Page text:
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#OrangetheWorld: the International Day for the Elimination of Violence against Women

The UN campaign to eliminate the most widespread human rights violation takes place every 25 November. This year Palazzo Mattei, Eni's headquarters in Rome, will be lit up orange.

by Eni Staff
25 November 2020
6 min read
by Eni Staff
25 November 2020
6 min read

Orange Day: the world turns orange

The International Day for the Elimination of Violence against Women was established in 1999 by the General Assembly of the United Nations, with Resolution 54/134 of 17 December, and is held every year on 25 November. The day is also known as Orange Day because the colour orange is recognised across the world as that chosen by The United Nations Gender Equality Body, UN Women, to symbolise a future without violence against women. To mark the day, UN Women promotes the #OrangetheWorld awareness campaign and Eni is also taking part by lighting up the Palazzo Mattei building in Rome orange for the evening.

This date was chosen to commemorate the brutal killing of the Mirabal sisters, political activists in the Dominican Republic. On 25 November 1960, three women went to visit their husbands in prison when they were stopped on the road by military intelligence officers. They were tortured, massacred and then thrown off a cliff in their car to make it look like an accident. It was immediately obvious to the public that the Mirabal sisters had been murdered. The ensuing rebellion soon led to the death of the country’s dictator.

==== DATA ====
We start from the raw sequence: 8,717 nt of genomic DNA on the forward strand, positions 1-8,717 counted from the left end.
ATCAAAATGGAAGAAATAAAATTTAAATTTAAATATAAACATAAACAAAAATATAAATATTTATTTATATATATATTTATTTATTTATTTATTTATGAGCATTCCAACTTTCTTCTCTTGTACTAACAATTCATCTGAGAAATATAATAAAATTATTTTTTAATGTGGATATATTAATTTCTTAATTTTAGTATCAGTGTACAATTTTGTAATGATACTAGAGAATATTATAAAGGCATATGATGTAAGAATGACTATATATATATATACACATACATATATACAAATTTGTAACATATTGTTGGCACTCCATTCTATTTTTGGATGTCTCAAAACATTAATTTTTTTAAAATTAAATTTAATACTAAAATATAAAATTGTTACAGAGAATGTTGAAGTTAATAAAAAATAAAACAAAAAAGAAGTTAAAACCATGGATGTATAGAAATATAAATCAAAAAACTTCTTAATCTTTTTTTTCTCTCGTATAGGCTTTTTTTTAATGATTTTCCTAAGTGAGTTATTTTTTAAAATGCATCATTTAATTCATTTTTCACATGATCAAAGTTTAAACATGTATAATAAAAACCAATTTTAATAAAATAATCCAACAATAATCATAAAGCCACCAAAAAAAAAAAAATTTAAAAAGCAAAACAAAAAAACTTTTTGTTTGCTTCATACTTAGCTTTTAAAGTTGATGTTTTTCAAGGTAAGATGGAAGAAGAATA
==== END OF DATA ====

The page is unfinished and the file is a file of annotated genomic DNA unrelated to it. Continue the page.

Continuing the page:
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Women and girls continue to suffer discrimination and violence across the world. Gender equality is not only a fundamental human right, but a necessary condition for a prosperous, sustainable and peaceful world.

Sustainable Development Goal No.5

“16 days of activism against gender-based violence”, in defence of human rights

Violence against women is not only a crime, it is the most widespread and pervasive human rights violation globally. There is a red thread that unites two equally significant and unforgettable anniversaries. On one hand, 25 November commemorates the fight against "any act of gender-based violence that results in, or is likely to result in, physical, sexual, or mental harm or suffering to women, including threats of such acts, coercion or arbitrary deprivation of liberty, whether occurring in public or in private life" (UN Declaration on the Elimination of Violence against Women 1993); On the other, 10 December is the Anniversary of the Universal Declaration of Human Rights.

Between those two dates, the UN UNiTE campaign for the elimination of violence against women by 2030, launched in 2008, takes place. “Sixteen days of activism against gender-based violence", a global movement that gives shape to various solidarity causes and calls for reflection on what the UN has called “not only a fundamental human right, but a necessary foundation for a peaceful, prosperous and sustainable world”, namely gender equality.

Eni’s headquarters lit up orange in support of the #OrangetheWorld campaign